“Therapy kind of gave me the training to speak my mind. It’s not something we’re taught, especially as Black women."
If you ask Riley’s manager, Myisha Brooks, she’ll tell you the foundation of who the multihyphenate is hasn’t changed much since she was a kid growing up in Compton. “She is who she is from when I met her back when she was singing in the front of the church to back when she landed major roles in film and TV,” Brooks says. Time has allowed Riley to grow more comfortable, giving fans a more intimate glimpse into her life, including her mental health journey and the ins and outs of show business.
The actress/singer has been in therapy since 2019, although she suffered from depression and anxiety way before that. In a recent interview with Jason Lee, she recalls having suicidal ideation as a kid. By the time she started seeing a psychologist and taking antidepressants in her thirties, her body had become jittery, a physical reminder of the trauma stacked high inside her. “I was shaking in [my therapist’s] office,” she tells xoNecole. “My fight or flight was on such a high level. I was constantly in survival mode. My heart was beating fast all the time. All I did was sweat.”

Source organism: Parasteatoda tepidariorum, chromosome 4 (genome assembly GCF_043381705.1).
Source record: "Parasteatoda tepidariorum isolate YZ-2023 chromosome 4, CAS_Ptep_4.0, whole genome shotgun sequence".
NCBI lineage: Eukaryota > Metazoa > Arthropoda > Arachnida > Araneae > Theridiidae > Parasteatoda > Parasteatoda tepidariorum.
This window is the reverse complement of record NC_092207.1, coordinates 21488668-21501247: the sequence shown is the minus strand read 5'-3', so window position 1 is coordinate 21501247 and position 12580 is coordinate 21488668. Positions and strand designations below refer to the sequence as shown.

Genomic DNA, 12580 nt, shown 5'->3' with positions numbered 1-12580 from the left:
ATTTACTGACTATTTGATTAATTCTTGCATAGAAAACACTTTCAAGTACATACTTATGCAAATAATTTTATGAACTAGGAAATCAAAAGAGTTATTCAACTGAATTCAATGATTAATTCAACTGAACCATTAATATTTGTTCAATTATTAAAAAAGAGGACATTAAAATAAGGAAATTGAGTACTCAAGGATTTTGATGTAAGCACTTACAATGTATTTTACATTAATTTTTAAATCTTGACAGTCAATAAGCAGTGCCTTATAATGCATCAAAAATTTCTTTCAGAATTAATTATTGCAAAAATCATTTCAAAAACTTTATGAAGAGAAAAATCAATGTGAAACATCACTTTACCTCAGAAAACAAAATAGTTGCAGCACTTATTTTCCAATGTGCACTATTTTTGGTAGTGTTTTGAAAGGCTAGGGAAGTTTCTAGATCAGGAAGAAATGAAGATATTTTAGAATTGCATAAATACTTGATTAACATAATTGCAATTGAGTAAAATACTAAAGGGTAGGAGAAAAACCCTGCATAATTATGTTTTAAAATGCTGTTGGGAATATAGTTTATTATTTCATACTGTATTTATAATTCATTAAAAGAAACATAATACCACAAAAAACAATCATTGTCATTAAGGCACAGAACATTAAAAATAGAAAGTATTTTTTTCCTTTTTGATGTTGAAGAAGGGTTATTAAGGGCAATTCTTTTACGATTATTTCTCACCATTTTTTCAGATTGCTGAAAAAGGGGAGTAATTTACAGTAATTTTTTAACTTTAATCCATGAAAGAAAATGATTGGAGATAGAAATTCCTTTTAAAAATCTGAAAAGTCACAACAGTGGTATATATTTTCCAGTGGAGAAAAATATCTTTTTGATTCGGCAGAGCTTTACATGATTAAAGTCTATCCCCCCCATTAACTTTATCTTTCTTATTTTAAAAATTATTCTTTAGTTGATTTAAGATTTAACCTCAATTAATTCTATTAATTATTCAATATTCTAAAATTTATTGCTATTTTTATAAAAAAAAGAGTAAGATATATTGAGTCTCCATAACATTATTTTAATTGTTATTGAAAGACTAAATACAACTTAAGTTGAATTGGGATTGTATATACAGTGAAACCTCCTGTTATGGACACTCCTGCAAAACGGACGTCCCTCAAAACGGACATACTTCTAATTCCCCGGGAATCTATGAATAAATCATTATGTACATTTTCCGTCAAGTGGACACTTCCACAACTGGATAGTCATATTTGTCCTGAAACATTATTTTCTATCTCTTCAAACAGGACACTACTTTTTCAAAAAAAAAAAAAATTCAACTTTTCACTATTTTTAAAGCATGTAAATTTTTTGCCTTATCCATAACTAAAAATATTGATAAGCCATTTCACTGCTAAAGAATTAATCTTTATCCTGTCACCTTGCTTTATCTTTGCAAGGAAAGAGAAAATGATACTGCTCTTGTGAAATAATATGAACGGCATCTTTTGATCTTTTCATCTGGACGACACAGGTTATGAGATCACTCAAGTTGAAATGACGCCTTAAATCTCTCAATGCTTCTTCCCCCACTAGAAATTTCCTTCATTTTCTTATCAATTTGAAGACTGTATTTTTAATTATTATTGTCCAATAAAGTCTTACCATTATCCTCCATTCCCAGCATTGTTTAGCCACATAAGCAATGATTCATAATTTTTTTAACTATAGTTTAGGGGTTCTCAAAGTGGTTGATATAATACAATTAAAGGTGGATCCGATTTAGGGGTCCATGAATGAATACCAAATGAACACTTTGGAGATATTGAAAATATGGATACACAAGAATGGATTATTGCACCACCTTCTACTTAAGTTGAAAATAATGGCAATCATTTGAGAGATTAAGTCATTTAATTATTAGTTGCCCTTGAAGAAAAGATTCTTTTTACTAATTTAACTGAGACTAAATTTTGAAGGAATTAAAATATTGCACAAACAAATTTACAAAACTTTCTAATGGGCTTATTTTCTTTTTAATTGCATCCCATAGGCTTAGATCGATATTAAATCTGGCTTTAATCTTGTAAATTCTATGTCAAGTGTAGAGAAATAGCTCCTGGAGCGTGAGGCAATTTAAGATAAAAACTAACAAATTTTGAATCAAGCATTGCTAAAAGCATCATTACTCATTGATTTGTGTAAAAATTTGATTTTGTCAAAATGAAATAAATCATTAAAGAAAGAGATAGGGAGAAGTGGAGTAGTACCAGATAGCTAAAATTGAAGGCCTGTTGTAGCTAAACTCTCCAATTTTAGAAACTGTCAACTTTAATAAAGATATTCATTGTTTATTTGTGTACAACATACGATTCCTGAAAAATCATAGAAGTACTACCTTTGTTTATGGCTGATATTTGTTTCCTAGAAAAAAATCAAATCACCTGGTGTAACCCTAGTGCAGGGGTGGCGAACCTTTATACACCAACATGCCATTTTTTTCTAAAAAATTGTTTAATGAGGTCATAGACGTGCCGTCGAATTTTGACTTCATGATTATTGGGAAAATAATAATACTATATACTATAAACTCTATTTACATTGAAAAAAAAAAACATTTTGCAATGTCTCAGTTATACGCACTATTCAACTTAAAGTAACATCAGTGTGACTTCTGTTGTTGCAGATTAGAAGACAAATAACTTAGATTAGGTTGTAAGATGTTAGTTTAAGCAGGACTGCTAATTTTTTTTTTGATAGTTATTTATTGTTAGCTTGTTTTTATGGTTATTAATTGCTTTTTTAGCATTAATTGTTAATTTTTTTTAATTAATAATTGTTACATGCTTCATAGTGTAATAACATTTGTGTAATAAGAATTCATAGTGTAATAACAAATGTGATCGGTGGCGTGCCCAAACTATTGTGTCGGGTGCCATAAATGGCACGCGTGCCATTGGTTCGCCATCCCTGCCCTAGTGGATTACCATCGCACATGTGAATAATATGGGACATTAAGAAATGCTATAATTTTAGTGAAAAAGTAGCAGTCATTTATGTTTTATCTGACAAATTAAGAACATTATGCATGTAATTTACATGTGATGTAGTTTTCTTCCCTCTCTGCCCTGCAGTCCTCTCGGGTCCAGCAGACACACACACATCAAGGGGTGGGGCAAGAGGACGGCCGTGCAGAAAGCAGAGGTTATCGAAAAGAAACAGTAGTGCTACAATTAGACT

There wasn’t just childhood trauma to account for. After auditioning for American Idol and being turned away by producers, Riley began working for Ikea and nearly missed her Glee audition because her car broke down on the highway while en route. Thankfully, Riley had been cast to play Mercedes Jones. American Idol had temporarily convinced her she wasn’t cut out for the entertainment industry, but this was validation that she was right where she belonged. Glee launched in 2009 with the promise of becoming Riley’s big break.